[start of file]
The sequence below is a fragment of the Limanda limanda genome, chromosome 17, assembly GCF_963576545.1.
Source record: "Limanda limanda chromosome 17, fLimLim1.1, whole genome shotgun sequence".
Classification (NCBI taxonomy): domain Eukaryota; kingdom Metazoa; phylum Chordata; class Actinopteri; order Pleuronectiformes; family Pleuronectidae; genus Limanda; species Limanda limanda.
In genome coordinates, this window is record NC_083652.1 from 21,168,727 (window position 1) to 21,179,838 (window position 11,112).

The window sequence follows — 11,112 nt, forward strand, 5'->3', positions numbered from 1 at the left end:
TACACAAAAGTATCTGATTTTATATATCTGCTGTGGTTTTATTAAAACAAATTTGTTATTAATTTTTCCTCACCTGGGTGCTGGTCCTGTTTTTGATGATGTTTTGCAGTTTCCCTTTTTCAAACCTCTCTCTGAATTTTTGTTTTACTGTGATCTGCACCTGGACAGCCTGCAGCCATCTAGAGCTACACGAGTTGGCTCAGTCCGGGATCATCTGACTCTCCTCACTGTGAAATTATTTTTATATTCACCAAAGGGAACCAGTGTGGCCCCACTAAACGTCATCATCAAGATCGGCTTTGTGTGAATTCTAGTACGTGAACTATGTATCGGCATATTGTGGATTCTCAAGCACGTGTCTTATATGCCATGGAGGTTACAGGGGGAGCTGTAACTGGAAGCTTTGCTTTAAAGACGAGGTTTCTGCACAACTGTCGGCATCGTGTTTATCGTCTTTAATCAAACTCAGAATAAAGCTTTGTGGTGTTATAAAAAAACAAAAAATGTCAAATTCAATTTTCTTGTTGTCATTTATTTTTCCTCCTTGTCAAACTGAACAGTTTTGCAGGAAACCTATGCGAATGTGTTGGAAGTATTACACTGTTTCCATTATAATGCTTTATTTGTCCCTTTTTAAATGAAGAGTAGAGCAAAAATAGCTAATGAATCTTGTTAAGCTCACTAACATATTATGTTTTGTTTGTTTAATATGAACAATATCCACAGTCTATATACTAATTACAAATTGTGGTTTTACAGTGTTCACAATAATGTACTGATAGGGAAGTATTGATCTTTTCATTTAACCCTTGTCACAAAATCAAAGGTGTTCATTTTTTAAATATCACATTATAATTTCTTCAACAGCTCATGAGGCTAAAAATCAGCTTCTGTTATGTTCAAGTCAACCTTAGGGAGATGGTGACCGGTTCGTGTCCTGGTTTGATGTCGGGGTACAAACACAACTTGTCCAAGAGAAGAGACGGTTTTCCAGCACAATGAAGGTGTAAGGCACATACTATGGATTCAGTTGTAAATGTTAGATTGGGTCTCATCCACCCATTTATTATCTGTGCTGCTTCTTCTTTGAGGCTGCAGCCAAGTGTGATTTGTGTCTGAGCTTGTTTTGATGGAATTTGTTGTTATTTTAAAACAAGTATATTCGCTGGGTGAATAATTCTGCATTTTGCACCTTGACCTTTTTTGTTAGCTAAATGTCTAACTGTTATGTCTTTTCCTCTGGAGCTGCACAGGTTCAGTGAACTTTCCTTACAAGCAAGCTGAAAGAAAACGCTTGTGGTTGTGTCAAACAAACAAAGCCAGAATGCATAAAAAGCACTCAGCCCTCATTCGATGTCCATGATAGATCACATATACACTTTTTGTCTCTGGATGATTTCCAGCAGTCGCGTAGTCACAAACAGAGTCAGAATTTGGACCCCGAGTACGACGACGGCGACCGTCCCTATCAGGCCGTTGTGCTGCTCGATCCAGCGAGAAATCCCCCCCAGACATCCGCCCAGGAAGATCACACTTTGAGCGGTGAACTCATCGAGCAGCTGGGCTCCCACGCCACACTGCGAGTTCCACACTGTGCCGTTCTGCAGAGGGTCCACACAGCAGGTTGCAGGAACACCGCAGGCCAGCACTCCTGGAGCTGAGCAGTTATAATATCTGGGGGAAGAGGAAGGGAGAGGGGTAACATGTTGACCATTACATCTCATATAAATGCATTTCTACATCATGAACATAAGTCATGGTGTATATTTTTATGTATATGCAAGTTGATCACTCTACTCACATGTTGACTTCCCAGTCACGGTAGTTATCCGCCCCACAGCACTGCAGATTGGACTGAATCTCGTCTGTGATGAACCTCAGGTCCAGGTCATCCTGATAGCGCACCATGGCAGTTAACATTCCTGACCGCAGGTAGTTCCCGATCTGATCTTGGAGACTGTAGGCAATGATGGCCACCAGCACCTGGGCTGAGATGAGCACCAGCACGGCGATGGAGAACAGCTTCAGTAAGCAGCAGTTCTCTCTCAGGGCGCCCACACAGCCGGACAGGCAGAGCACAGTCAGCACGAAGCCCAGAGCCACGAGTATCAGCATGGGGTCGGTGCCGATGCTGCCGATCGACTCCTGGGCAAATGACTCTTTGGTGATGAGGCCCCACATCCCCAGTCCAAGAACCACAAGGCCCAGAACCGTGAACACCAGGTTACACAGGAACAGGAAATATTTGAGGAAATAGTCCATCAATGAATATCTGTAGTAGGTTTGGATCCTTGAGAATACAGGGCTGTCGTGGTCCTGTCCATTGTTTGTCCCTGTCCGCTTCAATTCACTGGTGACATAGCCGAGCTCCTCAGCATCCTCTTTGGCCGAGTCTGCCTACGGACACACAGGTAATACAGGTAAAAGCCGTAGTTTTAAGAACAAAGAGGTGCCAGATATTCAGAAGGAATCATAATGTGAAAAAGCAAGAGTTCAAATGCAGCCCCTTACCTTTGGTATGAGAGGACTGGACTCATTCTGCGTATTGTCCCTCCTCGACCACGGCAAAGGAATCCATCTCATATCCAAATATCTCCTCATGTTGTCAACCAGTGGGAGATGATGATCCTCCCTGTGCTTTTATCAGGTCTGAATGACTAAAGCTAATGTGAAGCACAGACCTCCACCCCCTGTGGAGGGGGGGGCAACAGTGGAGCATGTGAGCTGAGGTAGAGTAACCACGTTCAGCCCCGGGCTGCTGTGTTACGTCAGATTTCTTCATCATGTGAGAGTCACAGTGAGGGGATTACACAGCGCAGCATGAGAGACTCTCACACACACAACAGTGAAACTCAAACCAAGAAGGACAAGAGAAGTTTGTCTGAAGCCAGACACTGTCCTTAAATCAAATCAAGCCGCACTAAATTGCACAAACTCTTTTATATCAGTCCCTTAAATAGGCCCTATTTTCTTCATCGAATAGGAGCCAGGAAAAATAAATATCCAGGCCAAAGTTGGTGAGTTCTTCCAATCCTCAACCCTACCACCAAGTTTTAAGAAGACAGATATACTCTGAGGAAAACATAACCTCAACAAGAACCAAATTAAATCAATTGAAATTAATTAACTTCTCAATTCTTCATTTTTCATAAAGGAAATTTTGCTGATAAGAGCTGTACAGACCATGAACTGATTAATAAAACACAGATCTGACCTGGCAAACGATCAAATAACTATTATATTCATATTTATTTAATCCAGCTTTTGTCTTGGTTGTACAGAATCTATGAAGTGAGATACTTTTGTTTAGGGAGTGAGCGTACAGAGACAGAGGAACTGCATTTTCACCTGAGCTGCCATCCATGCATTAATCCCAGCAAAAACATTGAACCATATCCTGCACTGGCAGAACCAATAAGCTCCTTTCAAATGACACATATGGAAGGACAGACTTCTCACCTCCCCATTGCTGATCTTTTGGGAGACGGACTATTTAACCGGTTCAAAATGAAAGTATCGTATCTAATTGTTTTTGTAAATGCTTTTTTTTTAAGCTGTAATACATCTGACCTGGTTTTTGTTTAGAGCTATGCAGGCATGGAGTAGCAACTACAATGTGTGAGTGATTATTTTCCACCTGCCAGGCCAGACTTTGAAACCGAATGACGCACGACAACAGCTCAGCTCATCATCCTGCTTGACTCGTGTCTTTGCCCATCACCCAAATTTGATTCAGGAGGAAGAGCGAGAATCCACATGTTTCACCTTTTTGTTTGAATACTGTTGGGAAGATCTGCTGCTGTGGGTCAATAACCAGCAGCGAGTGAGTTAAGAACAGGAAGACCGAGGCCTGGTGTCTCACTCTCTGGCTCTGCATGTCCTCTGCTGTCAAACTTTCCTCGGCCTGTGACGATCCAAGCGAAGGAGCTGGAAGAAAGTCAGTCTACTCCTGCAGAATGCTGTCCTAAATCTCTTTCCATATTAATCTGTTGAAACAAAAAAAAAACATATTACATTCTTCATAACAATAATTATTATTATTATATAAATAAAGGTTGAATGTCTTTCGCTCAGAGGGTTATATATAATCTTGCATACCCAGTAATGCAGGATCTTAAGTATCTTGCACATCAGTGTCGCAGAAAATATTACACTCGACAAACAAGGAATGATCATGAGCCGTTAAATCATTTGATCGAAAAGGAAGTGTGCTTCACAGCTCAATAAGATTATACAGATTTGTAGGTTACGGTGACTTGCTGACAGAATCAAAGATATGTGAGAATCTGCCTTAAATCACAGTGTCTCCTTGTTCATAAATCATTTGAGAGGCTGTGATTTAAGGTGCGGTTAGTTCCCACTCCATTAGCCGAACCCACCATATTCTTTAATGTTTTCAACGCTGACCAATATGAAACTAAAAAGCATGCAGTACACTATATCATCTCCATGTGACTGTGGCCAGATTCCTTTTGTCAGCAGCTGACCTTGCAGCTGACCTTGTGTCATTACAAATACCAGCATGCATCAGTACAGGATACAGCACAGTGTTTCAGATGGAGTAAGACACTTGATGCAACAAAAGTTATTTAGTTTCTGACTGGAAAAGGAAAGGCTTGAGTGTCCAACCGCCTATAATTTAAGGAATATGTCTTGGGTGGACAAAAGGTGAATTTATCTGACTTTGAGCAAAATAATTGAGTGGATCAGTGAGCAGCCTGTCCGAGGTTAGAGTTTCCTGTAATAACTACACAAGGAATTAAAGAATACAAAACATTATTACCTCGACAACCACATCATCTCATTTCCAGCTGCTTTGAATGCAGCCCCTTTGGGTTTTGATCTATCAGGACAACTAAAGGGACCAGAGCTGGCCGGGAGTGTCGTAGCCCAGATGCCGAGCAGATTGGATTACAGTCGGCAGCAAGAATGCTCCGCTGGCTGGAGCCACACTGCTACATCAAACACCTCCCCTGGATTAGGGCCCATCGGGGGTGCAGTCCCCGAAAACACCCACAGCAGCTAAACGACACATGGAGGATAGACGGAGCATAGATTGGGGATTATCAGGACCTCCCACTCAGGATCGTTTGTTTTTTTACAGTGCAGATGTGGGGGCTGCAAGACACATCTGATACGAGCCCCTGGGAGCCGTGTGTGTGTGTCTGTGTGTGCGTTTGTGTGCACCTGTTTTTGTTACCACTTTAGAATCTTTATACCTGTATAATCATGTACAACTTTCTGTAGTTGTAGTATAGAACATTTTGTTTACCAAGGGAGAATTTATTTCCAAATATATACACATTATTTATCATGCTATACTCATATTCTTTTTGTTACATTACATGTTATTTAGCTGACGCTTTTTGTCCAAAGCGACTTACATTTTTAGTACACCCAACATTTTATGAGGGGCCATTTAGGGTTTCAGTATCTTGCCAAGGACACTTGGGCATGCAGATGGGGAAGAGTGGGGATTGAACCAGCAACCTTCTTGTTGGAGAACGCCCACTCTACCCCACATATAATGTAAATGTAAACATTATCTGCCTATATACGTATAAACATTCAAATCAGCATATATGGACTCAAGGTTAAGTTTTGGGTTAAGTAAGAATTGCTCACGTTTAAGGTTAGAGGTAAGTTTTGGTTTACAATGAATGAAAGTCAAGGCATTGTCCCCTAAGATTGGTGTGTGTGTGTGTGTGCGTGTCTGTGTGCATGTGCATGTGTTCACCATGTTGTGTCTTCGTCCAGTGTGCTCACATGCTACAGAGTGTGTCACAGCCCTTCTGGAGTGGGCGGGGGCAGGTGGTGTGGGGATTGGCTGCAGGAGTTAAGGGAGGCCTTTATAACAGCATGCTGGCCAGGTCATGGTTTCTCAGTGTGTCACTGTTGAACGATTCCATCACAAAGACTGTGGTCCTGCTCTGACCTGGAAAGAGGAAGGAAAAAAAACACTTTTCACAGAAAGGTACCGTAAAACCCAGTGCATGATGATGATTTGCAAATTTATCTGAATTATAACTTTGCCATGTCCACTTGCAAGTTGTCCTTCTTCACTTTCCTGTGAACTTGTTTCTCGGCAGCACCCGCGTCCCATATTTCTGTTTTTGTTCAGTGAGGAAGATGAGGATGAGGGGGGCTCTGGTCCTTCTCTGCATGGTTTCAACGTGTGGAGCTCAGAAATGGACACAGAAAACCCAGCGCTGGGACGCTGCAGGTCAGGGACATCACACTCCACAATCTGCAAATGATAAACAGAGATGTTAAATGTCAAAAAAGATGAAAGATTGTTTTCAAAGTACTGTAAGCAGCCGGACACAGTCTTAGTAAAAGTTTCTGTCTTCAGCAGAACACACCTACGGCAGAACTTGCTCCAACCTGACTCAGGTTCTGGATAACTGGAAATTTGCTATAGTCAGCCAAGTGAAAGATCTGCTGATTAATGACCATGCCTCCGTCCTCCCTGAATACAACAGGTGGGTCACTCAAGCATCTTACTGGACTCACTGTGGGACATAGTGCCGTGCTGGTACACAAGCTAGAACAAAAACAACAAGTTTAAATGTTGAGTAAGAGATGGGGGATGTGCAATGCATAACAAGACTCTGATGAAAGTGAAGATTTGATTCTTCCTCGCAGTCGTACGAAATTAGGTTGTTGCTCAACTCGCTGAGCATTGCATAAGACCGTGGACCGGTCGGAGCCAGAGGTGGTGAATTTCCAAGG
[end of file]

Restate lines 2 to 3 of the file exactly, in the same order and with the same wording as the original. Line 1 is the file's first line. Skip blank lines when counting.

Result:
Source record: "Limanda limanda chromosome 17, fLimLim1.1, whole genome shotgun sequence".
Classification (NCBI taxonomy): domain Eukaryota; kingdom Metazoa; phylum Chordata; class Actinopteri; order Pleuronectiformes; family Pleuronectidae; genus Limanda; species Limanda limanda.